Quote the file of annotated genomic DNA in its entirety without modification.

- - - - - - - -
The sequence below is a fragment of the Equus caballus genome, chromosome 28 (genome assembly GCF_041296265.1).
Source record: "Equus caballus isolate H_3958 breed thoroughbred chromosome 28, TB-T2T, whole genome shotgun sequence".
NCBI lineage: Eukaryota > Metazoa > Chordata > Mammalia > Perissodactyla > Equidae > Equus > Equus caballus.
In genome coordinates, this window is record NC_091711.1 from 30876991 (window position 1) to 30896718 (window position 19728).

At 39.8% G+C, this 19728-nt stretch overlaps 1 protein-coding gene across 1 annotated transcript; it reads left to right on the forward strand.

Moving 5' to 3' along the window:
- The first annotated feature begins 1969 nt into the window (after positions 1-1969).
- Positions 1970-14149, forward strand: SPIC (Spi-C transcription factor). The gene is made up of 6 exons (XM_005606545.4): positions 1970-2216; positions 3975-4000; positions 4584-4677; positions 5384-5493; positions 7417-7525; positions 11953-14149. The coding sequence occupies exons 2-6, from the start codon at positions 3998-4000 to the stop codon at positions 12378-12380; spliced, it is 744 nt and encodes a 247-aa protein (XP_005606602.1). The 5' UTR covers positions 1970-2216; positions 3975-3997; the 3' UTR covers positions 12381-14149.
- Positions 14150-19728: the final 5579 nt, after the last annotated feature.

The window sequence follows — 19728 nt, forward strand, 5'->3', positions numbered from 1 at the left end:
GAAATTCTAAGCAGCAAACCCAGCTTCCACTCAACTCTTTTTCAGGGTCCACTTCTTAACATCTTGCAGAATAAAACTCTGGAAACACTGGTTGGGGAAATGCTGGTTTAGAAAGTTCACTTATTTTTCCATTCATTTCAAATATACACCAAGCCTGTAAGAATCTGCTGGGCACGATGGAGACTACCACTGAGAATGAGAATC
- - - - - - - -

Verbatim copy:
The sequence below is a fragment of the Equus caballus genome, chromosome 28 (genome assembly GCF_041296265.1).
Source record: "Equus caballus isolate H_3958 breed thoroughbred chromosome 28, TB-T2T, whole genome shotgun sequence".
NCBI lineage: Eukaryota > Metazoa > Chordata > Mammalia > Perissodactyla > Equidae > Equus > Equus caballus.
In genome coordinates, this window is record NC_091711.1 from 30876991 (window position 1) to 30896718 (window position 19728).

At 39.8% G+C, this 19728-nt stretch overlaps 1 protein-coding gene across 1 annotated transcript; it reads left to right on the forward strand.

Moving 5' to 3' along the window:
- The first annotated feature begins 1969 nt into the window (after positions 1-1969).
- Positions 1970-14149, forward strand: SPIC (Spi-C transcription factor). The gene is made up of 6 exons (XM_005606545.4): positions 1970-2216; positions 3975-4000; positions 4584-4677; positions 5384-5493; positions 7417-7525; positions 11953-14149. The coding sequence occupies exons 2-6, from the start codon at positions 3998-4000 to the stop codon at positions 12378-12380; spliced, it is 744 nt and encodes a 247-aa protein (XP_005606602.1). The 5' UTR covers positions 1970-2216; positions 3975-3997; the 3' UTR covers positions 12381-14149.
- Positions 14150-19728: the final 5579 nt, after the last annotated feature.

The window sequence follows — 19728 nt, forward strand, 5'->3', positions numbered from 1 at the left end:
GAAATTCTAAGCAGCAAACCCAGCTTCCACTCAACTCTTTTTCAGGGTCCACTTCTTAACATCTTGCAGAATAAAACTCTGGAAACACTGGTTGGGGAAATGCTGGTTTAGAAAGTTCACTTATTTTTCCATTCATTTCAAATATACACCAAGCCTGTAAGAATCTGCTGGGCACGATGGAGACTACCACTGAGAATGAGAATC